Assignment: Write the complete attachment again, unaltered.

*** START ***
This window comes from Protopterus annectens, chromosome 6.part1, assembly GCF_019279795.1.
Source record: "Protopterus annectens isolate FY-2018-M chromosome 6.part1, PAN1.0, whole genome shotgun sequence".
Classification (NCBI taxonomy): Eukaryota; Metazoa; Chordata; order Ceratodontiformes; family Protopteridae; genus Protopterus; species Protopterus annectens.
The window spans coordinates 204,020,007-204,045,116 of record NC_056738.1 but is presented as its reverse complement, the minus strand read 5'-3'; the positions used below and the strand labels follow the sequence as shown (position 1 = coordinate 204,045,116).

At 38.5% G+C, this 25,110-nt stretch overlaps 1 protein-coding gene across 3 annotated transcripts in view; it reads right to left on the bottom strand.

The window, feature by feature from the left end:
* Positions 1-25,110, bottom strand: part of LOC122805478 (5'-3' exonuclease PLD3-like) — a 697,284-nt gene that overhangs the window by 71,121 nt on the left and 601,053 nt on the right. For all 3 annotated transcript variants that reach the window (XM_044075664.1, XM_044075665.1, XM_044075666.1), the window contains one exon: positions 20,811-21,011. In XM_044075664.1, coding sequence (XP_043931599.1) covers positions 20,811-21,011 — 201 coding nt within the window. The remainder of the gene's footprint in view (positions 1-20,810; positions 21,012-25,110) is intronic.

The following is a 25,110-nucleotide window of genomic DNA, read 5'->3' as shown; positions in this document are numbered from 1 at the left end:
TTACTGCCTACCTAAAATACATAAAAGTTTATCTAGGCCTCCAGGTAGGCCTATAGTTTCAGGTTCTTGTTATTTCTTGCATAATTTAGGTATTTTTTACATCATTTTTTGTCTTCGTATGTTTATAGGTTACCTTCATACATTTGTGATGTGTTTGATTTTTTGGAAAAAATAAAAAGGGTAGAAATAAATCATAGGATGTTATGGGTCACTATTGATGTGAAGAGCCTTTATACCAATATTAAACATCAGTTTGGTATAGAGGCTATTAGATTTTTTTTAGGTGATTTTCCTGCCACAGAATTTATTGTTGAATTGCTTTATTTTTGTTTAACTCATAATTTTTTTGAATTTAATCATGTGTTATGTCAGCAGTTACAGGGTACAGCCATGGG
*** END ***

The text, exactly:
This window comes from Protopterus annectens, chromosome 6.part1, assembly GCF_019279795.1.
Source record: "Protopterus annectens isolate FY-2018-M chromosome 6.part1, PAN1.0, whole genome shotgun sequence".
Classification (NCBI taxonomy): Eukaryota; Metazoa; Chordata; order Ceratodontiformes; family Protopteridae; genus Protopterus; species Protopterus annectens.
The window spans coordinates 204,020,007-204,045,116 of record NC_056738.1 but is presented as its reverse complement, the minus strand read 5'-3'; the positions used below and the strand labels follow the sequence as shown (position 1 = coordinate 204,045,116).

At 38.5% G+C, this 25,110-nt stretch overlaps 1 protein-coding gene across 3 annotated transcripts in view; it reads right to left on the bottom strand.

The window, feature by feature from the left end:
* Positions 1-25,110, bottom strand: part of LOC122805478 (5'-3' exonuclease PLD3-like) — a 697,284-nt gene that overhangs the window by 71,121 nt on the left and 601,053 nt on the right. For all 3 annotated transcript variants that reach the window (XM_044075664.1, XM_044075665.1, XM_044075666.1), the window contains one exon: positions 20,811-21,011. In XM_044075664.1, coding sequence (XP_043931599.1) covers positions 20,811-21,011 — 201 coding nt within the window. The remainder of the gene's footprint in view (positions 1-20,810; positions 21,012-25,110) is intronic.

The following is a 25,110-nucleotide window of genomic DNA, read 5'->3' as shown; positions in this document are numbered from 1 at the left end:
TTACTGCCTACCTAAAATACATAAAAGTTTATCTAGGCCTCCAGGTAGGCCTATAGTTTCAGGTTCTTGTTATTTCTTGCATAATTTAGGTATTTTTTACATCATTTTTTGTCTTCGTATGTTTATAGGTTACCTTCATACATTTGTGATGTGTTTGATTTTTTGGAAAAAATAAAAAGGGTAGAAATAAATCATAGGATGTTATGGGTCACTATTGATGTGAAGAGCCTTTATACCAATATTAAACATCAGTTTGGTATAGAGGCTATTAGATTTTTTTTAGGTGATTTTCCTGCCACAGAATTTATTGTTGAATTGCTTTATTTTTGTTTAACTCATAATTTTTTTGAATTTAATCATGTGTTATGTCAGCAGTTACAGGGTACAGCCATGGG